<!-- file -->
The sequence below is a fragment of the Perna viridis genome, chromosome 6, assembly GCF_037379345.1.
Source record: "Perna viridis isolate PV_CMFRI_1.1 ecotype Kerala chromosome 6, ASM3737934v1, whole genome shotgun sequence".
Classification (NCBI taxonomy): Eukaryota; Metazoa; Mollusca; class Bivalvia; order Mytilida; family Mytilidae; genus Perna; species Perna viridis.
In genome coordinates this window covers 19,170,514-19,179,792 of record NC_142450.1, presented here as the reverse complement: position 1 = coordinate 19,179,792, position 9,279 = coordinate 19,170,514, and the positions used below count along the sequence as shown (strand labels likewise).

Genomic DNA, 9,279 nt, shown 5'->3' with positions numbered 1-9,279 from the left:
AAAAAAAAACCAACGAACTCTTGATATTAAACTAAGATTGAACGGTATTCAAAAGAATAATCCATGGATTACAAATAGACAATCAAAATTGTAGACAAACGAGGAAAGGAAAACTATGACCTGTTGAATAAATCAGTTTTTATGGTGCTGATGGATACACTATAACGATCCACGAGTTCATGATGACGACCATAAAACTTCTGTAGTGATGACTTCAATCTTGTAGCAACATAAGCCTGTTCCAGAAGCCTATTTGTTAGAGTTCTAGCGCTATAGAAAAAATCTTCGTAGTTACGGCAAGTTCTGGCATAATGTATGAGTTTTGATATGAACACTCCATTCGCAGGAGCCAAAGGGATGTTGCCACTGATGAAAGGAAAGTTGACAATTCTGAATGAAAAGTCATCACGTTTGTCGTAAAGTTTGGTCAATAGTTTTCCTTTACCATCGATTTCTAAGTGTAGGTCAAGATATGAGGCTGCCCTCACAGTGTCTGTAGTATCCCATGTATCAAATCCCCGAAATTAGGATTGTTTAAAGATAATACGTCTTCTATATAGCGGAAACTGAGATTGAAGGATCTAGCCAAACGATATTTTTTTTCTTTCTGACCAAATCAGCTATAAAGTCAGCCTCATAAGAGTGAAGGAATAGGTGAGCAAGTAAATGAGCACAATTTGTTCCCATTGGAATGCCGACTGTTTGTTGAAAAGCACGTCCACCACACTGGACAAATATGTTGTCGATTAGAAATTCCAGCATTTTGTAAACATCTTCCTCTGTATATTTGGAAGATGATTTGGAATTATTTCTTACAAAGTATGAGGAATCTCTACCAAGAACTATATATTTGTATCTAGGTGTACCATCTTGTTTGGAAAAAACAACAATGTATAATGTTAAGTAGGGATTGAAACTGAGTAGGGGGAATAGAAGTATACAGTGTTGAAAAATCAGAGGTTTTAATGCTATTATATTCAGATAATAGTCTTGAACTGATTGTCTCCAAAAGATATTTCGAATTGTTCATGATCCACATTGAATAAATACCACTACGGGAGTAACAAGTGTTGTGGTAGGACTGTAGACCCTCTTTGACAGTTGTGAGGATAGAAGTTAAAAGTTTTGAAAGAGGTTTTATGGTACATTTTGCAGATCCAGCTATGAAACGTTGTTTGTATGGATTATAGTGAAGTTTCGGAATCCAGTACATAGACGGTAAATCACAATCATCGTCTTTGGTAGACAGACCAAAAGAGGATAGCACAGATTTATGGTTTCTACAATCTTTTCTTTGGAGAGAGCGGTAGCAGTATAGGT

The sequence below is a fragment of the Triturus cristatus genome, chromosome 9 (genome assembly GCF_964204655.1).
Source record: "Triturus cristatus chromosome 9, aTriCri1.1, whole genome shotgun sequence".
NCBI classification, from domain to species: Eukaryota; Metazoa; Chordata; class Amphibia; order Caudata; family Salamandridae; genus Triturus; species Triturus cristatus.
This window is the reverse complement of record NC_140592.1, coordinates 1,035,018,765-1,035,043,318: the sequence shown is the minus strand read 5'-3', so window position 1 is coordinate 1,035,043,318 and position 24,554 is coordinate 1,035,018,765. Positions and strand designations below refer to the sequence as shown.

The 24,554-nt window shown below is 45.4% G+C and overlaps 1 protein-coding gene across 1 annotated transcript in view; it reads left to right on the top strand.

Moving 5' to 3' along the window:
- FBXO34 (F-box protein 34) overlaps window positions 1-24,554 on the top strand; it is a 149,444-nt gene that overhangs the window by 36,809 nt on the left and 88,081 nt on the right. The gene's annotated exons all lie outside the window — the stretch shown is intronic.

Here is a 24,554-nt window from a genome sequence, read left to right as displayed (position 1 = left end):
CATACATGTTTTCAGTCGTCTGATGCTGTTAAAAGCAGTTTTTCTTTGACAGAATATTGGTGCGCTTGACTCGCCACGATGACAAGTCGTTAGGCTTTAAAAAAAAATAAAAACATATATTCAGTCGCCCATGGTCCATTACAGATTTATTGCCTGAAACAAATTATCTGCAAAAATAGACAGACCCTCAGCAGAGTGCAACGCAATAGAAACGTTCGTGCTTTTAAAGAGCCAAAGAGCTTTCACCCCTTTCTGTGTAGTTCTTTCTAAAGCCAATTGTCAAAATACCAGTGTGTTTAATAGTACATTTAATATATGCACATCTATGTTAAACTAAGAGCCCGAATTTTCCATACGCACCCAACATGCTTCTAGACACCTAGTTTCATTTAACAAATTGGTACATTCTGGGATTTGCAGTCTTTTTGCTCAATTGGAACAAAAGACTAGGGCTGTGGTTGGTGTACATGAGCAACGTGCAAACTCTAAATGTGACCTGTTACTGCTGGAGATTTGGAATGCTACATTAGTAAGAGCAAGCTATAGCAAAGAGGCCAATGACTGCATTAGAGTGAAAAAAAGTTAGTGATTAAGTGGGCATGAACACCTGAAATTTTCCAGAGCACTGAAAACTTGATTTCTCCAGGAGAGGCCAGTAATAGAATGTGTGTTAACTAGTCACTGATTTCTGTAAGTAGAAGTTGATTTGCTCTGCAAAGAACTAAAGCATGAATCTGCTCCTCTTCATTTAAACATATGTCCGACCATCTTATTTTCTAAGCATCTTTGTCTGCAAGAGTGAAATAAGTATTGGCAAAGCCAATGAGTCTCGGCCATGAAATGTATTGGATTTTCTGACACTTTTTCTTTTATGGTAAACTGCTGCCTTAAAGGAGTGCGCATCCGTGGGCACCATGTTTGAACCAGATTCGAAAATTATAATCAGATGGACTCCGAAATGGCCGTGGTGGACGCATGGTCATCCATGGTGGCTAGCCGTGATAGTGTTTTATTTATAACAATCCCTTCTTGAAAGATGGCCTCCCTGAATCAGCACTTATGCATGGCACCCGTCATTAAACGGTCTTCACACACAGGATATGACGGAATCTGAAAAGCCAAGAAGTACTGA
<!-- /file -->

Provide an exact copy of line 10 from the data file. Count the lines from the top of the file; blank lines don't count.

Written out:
This window is the reverse complement of record NC_140592.1, coordinates 1,035,018,765-1,035,043,318: the sequence shown is the minus strand read 5'-3', so window position 1 is coordinate 1,035,043,318 and position 24,554 is coordinate 1,035,018,765. Positions and strand designations below refer to the sequence as shown.